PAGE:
By Byrne Harrison
Blake Bradford's latest play, The Unfortunate Honeymoon of Tony and Steve, currently in production at Wings Theatre has its share of comic moments. The play follows Tony (Matt Klane) and Steve (K.B. Thomas) on what would have been their honeymoon. Due to Tony's substance abuse issues, Steve called off the wedding and had Tony sent to rehab. Since the honeymoon was already set, Steve and his best friend Rachel (Madeline Reed) have come to Lindy Loo's Hideaway in the Bahamas for some rest away from all the drama. Unfortunately, Tony, fresh out of rehab, has had the same idea, and has brought his nephew Bobby (Jake Zachry) along. As often happens in comedies, the two former lovers find themselves next door to each other. This works out well for Rachel and Bobby, who embark on a steamy affair. It doesn't quite work out so well for Tony and Steve.
Bradford's play feels a lot like a sitcom, albeit a long one, which has both good and bad aspects. On the good side, it tends to move at a quick pace, and thanks to some good comic work by several of the actors (Madeline Reed and Carol Neiman in particular) and director Kymm Zuckert it maintains a light, breezy feel. On the negative side, it feels long and a bit rehashed. In fact, one scene between Steve and his mother (Susan Kirby), in which his mother confesses to Steve about one of her youthful dalliances, is straight out of an episode of "The Golden Girls." Other portions of the play seem to beg for a laugh track, and indeed in some places the actors seem to be holding for laughs, just in case.
Bradford is a good dialogue writer, and the weaknesses in the script primarily come from allowing it to become a bit bloated and trying to stick too close to a sitcom format. When he allows moments of pure theatricality, the play shines. One of the best examples of this is early in the play when Lindy Loo (Linda Hill) and her Cowgirlettes (Katharine McKenzie, Zade O'Blenes, Drina Seay) provide a running musical commentary about the shenanigans going on between Tony, Steve, Rachel and Bobby. Unrealistic and hilarious, it is one of the funniest moments of the play because it is so surprisingly fresh. By ditching the safe sitcom style and bringing in more scenes like this, Tony and Steve could be a much stronger show.
Acting in Tony and Steve is a mixed bag. Leads K.B. Thomas and Matt Klane are both strong in the quieter moments between their characters. Thomas has a tendency to play his comedy very broadly, which often puts him at odds with the rest of the actors in the scene. Madeline Reed is terrific as the supportive and put-upon Rachel, and her scenes where she cuts loose with the much younger Bobby are outstanding. Reed and Zachry play well off one another, and they often steal the scene even if they are doing nothing more than frantically making out.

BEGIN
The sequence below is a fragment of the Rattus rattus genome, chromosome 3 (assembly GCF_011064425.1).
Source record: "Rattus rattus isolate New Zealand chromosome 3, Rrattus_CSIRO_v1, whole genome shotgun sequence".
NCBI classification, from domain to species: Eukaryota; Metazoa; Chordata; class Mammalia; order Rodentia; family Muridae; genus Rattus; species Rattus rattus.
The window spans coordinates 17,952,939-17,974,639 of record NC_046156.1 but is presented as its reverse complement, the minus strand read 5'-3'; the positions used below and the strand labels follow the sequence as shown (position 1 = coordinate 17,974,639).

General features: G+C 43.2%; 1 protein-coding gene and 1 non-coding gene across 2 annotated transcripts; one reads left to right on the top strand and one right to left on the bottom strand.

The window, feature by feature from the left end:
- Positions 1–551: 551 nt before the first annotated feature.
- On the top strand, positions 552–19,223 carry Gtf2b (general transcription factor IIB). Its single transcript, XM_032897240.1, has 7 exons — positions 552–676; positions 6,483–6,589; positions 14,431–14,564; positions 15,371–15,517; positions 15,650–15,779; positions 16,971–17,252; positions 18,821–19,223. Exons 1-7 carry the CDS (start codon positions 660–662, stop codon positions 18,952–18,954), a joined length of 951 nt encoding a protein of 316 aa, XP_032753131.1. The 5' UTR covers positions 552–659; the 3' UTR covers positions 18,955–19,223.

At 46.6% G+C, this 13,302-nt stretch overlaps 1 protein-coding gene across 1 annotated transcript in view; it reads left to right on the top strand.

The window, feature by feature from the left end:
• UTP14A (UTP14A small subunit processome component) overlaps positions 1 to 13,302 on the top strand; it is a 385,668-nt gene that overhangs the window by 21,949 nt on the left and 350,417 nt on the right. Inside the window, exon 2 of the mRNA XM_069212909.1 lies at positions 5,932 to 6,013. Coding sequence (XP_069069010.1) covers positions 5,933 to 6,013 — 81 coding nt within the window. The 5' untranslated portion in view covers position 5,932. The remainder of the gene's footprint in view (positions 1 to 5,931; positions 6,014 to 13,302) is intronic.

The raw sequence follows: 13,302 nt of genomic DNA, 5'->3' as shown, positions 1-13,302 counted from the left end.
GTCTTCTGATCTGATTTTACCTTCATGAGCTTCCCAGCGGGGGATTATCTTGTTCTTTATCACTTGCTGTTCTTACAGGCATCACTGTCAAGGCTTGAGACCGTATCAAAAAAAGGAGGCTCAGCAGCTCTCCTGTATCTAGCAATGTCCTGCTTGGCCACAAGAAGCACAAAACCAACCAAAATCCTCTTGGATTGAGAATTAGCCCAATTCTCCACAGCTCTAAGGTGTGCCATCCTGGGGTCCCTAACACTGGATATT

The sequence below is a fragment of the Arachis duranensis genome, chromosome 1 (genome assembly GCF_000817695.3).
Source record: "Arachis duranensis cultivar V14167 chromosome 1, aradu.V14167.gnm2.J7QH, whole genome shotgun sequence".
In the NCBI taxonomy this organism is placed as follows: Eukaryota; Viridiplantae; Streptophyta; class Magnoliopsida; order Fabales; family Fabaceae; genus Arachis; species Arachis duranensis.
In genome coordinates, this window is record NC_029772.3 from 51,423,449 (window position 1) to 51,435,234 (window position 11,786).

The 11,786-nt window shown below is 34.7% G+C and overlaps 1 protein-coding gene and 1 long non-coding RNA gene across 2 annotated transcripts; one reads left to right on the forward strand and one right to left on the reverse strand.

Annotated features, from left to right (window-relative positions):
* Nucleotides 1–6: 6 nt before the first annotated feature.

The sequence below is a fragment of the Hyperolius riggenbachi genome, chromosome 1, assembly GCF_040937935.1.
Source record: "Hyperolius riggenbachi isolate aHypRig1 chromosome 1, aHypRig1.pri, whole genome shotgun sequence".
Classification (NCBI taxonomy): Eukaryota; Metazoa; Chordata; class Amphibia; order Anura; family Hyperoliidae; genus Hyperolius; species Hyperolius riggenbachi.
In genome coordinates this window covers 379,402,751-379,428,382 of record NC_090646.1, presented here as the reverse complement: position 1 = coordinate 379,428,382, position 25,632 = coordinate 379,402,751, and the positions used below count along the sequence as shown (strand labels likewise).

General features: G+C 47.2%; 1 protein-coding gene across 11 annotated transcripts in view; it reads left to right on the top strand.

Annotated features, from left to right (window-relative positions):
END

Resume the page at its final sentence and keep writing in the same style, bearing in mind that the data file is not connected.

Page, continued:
The characters of the Cowgirlettes, Lindy Loo's trio of wayward girls, are sadly underutilized. Doing little more than glaring and lipsynching, the Cowgirlettes' comic potential remains largely untapped. Zade O'Blenes' choreography for the girls is strong, however, and shows that they can move. I would have liked to have seen more done with them and Lindy Loo.
Overall, The Unfortunate Honeymoon of Tony and Steve has its moments, but isn't quite up to the task of keeping an audience entertained for the full running time. Judicious editing, keeping a firm hand on the mugging, and playing up the theatrical and farcical aspects of the script while downplaying the sitcom feel would help pull the show together nicely.
The Unfortunate Honeymoon of Tony and Steve
By Blake Bradford
Special material by Linda Hill, Matt Klane and Kymm Zuckert
Directed by Kymm Zuckert
Scenic Design: Matt Klane
Stage Manager: Emily Rolston
Costume Design: Linda Hill
Choregrapher: Madeline Reed
Cowgirlettes Choreographer: Zade O'Blenes
Associate Producer: Eli Walker Palzkill
Zephyer Rep Producer: Karen Brelsford
Casting Director: Gretchen Ferris
Resident Director: Dana Dobreva
Directing Intern: Nicole Gehring
Production Management Intern: Chie Morita
Acting Intern: Allie Rightmeyer
Design Intern: Anastacia Spada
Directing Intern: Abigail Strange
Featuring: Linda Hill (Lindy Loo), K.B. Thomas (Steve), Madeline Reed (Rachel), Jake Zachry (Bobby), Matt Klane (Tony), Carol Neiman (Grammy Jean), Susan Kirby (Donna Ann), Katharine McKenzie (Cowgirlette), Zade O'Blenes (Cowgirlette), Drina Seay (Cowgirlette)
154 Christopher Street